Creative Writing Prompts: Characterizations and Family
The Importance of Your Characters
Are you stuck for a story?
As any good creative writer knows, one of the best sources of creative energy comes from your characters. This is true for both fiction and creative nonfiction.
A good example of this is James Thurber's "My World- And Welcome to It." This popular book of essays about Thurber's friends and family was well loved by people all over. It was adapted to become a popular TV sitcom that starred William Windom. With tales like "The Night the Bed Fell on Father," it is still a classic to this day.
How do you find the character that will hand you the story?
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There are many ways to get Ideas for characters. The first one that I am going to talk about is a form of brainstorming. I call it the listing technique.
First, make a list of the names of people that you know well. List friends, family, coworkers, people that you know from church or other places that you frequent. Leave several spaces between each name.
When your list is long enough (at least ten), go back through it and use the empty spaces to list the characteristics of each person that you find the most memorable. Write down their most striking physical characteristics, any nervous tics, any eccentricities, or any outstanding events that you associate with that person.
Finally, go through your list and choose one person. Write out that person's story. Feel free to embellish it a little-or a lot. If it's fiction, you can choose whether or not to get carried away. If nonfiction, you need to mine that character for the most creative story that your telling of it will allow.
This method should help you through your dry spell, but if it doesn't there are other ways to get your juices flowing.
The Story Behind the Stranger
You may have heard of this game before. It is a favorite among storytellers.
Go to a public place. A mall or a restaurant is good; it needs to be a place where there are lots of people, and where you can hang out for a while. Bring a pad and pen, a laptop, or some other means of recording your impressions.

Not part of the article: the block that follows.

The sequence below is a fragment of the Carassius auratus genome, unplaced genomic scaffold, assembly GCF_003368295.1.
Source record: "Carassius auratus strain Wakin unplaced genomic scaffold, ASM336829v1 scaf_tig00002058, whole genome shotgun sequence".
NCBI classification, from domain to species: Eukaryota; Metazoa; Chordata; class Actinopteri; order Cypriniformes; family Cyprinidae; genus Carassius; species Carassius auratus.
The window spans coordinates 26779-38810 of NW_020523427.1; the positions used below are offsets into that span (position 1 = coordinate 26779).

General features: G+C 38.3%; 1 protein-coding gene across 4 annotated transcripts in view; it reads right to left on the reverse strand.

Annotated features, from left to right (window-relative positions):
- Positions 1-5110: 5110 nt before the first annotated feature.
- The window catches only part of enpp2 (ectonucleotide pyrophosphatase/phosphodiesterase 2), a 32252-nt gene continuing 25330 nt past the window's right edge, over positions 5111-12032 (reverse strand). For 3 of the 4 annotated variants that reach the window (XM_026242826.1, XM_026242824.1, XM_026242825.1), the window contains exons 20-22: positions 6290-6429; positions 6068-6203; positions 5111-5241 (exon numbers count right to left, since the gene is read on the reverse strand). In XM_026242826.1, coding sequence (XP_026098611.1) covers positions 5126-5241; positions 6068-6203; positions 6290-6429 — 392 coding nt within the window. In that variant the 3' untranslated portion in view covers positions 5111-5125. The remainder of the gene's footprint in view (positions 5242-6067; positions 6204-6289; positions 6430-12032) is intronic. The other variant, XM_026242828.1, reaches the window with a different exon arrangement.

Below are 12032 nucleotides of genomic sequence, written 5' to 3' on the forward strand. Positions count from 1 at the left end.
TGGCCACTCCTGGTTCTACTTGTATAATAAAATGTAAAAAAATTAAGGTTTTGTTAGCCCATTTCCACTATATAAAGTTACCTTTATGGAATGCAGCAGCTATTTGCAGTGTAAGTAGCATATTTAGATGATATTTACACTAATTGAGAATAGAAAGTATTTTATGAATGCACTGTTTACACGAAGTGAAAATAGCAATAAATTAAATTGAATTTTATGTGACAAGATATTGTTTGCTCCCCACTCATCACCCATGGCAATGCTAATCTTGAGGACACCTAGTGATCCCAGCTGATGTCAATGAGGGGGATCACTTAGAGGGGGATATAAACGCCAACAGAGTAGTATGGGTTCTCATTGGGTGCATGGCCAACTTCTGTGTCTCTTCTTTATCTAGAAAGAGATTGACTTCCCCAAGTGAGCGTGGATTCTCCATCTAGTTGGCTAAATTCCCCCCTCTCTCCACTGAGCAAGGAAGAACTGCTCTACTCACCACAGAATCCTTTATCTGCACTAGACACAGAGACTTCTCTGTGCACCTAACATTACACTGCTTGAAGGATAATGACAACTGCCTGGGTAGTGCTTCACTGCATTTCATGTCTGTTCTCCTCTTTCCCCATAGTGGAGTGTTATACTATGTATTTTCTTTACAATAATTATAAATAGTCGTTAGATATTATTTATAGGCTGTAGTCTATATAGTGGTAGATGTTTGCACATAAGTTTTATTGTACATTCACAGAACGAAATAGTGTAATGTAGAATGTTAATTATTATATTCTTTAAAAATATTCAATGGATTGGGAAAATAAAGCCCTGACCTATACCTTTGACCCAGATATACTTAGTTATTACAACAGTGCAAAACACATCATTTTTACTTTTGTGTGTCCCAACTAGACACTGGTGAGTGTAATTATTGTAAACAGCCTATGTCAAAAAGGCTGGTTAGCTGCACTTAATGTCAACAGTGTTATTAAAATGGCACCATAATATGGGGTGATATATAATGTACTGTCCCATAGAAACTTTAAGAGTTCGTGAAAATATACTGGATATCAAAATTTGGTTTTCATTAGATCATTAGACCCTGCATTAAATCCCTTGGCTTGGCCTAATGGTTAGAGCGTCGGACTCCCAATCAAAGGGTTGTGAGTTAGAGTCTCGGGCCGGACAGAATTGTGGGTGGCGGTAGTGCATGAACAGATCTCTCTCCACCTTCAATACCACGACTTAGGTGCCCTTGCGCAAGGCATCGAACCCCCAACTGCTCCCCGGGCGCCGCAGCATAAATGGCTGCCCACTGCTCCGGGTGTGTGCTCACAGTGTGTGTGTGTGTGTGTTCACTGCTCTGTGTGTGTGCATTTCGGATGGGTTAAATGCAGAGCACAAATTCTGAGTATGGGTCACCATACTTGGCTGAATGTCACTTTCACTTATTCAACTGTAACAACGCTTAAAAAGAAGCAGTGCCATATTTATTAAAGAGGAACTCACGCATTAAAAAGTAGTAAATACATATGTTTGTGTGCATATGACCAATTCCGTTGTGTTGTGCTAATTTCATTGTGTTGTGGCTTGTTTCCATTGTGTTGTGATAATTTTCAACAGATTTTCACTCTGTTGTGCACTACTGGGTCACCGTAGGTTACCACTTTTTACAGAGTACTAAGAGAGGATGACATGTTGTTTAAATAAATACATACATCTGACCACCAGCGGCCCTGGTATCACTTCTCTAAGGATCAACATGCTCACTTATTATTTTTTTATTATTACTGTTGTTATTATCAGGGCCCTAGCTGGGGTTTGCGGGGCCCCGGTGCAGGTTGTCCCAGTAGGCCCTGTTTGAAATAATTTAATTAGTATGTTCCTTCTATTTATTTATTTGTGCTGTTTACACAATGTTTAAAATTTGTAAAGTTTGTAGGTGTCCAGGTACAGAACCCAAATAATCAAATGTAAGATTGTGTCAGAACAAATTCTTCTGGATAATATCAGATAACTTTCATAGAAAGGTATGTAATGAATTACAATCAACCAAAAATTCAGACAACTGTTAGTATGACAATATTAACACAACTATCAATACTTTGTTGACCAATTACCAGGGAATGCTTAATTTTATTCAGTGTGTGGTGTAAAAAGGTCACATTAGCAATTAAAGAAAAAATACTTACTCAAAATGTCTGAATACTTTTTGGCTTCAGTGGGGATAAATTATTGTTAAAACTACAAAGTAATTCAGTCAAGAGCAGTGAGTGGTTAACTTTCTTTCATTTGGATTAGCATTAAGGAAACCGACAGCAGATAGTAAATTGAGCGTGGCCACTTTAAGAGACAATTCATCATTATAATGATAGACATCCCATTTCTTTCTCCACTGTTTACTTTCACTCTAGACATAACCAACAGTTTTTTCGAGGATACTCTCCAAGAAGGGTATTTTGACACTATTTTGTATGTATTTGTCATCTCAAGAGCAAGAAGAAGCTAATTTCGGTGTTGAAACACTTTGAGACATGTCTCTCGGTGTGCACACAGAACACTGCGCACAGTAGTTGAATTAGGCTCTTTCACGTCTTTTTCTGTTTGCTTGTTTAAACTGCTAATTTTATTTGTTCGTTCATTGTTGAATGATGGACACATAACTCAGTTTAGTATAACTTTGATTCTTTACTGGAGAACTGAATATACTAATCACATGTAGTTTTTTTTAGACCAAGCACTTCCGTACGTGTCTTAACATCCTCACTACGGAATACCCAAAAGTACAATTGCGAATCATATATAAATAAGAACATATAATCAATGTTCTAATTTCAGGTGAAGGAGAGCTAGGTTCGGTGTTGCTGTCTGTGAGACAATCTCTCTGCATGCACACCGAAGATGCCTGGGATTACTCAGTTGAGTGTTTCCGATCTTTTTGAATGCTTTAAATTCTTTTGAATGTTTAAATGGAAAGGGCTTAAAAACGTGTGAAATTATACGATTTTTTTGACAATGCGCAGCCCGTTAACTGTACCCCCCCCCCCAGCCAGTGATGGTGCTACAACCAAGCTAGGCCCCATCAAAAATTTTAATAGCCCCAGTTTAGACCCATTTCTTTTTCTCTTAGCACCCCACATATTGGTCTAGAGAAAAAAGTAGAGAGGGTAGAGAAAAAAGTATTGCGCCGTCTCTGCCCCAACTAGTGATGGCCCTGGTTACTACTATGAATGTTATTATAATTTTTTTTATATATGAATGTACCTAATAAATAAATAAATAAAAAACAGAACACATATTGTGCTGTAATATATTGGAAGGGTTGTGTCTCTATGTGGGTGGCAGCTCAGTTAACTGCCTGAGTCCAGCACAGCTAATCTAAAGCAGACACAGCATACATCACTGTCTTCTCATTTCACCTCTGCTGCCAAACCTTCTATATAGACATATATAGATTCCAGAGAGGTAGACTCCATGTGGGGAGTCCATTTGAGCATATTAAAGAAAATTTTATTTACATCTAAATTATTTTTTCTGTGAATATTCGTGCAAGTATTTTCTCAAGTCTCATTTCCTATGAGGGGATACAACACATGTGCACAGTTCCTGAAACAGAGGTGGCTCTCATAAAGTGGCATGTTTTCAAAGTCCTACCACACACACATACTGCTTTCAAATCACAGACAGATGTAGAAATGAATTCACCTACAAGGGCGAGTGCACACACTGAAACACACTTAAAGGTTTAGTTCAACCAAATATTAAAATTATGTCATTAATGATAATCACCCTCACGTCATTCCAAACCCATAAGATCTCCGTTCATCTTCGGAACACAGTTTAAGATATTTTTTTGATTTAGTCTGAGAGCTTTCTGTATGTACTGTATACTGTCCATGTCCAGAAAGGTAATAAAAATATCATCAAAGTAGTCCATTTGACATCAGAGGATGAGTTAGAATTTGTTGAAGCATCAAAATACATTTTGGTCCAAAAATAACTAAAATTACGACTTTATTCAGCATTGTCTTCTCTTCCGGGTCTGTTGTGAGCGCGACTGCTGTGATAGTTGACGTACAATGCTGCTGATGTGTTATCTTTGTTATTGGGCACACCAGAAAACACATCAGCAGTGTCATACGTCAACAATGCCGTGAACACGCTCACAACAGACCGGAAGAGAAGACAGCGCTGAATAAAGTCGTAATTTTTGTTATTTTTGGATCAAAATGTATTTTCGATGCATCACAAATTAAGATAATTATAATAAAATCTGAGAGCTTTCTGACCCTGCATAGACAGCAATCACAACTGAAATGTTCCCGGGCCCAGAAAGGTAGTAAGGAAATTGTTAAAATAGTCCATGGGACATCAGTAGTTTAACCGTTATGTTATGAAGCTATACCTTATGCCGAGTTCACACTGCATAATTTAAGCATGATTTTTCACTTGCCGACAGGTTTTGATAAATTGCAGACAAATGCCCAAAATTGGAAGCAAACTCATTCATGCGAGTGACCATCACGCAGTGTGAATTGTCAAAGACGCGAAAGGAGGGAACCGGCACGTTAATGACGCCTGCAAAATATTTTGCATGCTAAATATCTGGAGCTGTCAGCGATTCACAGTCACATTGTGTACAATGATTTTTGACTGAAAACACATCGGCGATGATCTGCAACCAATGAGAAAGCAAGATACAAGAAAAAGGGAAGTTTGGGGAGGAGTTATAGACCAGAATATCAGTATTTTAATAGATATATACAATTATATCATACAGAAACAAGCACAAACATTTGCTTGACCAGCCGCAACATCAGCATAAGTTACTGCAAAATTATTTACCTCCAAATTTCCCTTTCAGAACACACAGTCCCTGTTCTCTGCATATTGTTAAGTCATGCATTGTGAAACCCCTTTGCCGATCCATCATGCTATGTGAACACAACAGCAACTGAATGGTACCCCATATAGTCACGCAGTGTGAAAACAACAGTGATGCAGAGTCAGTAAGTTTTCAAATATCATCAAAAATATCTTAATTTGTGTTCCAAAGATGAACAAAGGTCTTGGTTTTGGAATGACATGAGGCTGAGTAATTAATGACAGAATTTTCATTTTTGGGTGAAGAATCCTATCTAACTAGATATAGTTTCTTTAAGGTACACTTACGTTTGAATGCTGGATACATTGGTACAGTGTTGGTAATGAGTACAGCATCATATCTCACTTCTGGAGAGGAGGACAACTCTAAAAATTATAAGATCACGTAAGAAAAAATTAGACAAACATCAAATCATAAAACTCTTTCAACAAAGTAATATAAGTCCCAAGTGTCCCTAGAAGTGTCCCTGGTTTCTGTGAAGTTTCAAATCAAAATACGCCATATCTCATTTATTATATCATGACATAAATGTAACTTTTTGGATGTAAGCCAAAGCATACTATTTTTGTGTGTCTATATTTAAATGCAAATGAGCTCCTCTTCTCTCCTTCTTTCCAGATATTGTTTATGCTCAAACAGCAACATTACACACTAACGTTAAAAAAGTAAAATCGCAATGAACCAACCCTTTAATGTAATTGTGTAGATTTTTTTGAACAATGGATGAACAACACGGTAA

Watch the people that walk past you. Observe the way they walk, the way they are dressed, and what they are doing. Record your impressions of their mood and your first impressions of their character. When yo feel confident enough, make up the story of that person's life. Is the girl in the black dress a spy? Is the redheaded nerd with the big eyeglasses the star of the next Matrix movie? Or is he living the life? Is the little kid sucking his thumb the next king of some faraway land?
It's up to you to make a snippet of a story up about each person that you focus on from your day in the mall (or wherever). Make sure that you record these impressions. Then choose a few to write about now and save the rest for a slow day later. This is a great way to get a story going, but even if it doesn't get you flowing right away, it will give you a stable of people that are just waiting for you to give them a life of their own.
Hypnosis to Increase Your Creativity
The Pictures Prompt
A great many of us save pictures as a way to record the events of our lives. If you are stuck for a story, get your photo album out. Go through the pictures slowly. Savor the memories of the events attached to the pictures. Then get your writing instrument out and tell the story to the world.
If you don't have any pictures, then look through a magazine. Choose a picture that speaks to you and make something up about it.
Your picture doesn' t have to be about a person, either. Many famous characters were created using animals or toys. Consider, for example, Miss Piggy, Thomas the Train, or the characters in the movie Madagascar. You can start with the photos that I've posted here.
This should get you writing. I've heard many a writer say that they just create their characters and follow them around.I hope you enjoy your new friends!
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